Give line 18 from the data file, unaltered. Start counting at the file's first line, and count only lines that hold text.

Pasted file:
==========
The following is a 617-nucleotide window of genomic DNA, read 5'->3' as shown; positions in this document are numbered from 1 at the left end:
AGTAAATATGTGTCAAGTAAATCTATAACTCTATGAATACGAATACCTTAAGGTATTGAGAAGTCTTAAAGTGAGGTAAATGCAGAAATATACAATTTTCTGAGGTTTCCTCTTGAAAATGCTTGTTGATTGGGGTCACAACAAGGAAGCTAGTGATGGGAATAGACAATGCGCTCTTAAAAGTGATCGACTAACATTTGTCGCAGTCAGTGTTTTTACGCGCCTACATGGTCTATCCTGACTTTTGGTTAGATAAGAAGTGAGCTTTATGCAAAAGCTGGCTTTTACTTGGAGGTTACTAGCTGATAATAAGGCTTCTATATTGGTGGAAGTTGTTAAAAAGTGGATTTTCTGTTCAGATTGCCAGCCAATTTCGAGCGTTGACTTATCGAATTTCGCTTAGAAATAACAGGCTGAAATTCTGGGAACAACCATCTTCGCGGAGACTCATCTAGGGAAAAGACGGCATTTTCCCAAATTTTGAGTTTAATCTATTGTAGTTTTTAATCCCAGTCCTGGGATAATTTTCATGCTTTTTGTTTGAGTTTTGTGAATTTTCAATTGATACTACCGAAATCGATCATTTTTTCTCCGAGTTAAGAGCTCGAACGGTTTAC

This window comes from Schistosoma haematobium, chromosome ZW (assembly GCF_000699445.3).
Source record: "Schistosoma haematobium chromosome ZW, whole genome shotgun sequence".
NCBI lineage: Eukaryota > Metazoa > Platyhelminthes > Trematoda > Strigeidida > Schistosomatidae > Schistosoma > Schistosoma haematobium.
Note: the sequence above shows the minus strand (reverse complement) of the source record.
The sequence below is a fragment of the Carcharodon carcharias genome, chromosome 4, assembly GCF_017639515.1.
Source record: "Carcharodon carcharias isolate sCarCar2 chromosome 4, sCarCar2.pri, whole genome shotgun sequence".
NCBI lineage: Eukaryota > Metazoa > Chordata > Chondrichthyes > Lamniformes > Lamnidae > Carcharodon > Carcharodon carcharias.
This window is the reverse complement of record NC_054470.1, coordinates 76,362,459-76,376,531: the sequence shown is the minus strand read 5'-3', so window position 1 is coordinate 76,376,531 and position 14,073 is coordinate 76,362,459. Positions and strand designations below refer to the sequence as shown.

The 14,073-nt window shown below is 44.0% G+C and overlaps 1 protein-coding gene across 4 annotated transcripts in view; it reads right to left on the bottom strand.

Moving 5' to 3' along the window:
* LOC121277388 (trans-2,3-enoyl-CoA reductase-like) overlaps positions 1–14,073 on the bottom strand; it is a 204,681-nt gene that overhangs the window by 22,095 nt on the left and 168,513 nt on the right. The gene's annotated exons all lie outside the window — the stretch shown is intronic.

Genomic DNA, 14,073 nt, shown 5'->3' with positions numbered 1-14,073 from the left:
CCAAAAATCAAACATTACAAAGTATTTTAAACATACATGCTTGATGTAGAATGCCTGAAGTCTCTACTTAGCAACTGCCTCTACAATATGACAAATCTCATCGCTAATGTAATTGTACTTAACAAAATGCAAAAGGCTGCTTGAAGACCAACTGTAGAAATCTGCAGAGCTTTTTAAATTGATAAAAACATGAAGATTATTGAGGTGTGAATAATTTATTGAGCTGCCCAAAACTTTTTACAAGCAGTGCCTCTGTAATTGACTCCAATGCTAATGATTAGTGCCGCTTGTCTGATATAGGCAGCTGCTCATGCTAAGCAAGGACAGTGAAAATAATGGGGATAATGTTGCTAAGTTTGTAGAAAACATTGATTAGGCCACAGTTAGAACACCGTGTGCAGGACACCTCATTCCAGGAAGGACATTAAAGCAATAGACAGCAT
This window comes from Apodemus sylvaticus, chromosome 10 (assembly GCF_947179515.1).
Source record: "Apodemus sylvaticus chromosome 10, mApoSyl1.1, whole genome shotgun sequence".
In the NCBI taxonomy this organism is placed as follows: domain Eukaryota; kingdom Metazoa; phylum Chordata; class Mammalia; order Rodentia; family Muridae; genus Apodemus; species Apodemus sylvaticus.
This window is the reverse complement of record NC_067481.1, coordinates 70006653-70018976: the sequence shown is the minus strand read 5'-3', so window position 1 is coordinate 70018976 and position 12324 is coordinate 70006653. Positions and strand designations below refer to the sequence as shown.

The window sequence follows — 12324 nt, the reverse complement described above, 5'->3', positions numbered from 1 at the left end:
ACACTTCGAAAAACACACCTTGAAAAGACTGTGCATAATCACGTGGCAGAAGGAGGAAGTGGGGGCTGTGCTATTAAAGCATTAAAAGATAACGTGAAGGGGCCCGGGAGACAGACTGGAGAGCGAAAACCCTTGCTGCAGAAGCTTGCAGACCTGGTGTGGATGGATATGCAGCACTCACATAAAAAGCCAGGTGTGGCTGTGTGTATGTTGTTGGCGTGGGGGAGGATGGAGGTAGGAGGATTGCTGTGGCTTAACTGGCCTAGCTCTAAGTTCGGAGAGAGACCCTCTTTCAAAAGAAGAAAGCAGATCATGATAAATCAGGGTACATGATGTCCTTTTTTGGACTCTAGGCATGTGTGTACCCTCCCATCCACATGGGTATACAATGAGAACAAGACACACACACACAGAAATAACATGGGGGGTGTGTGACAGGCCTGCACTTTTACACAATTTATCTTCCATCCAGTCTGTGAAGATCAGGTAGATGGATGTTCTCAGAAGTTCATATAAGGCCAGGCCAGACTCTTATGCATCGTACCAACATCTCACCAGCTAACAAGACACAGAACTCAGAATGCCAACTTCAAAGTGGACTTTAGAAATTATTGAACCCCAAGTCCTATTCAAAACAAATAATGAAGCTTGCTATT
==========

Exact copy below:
In the NCBI taxonomy this organism is placed as follows: domain Eukaryota; kingdom Metazoa; phylum Chordata; class Mammalia; order Rodentia; family Muridae; genus Apodemus; species Apodemus sylvaticus.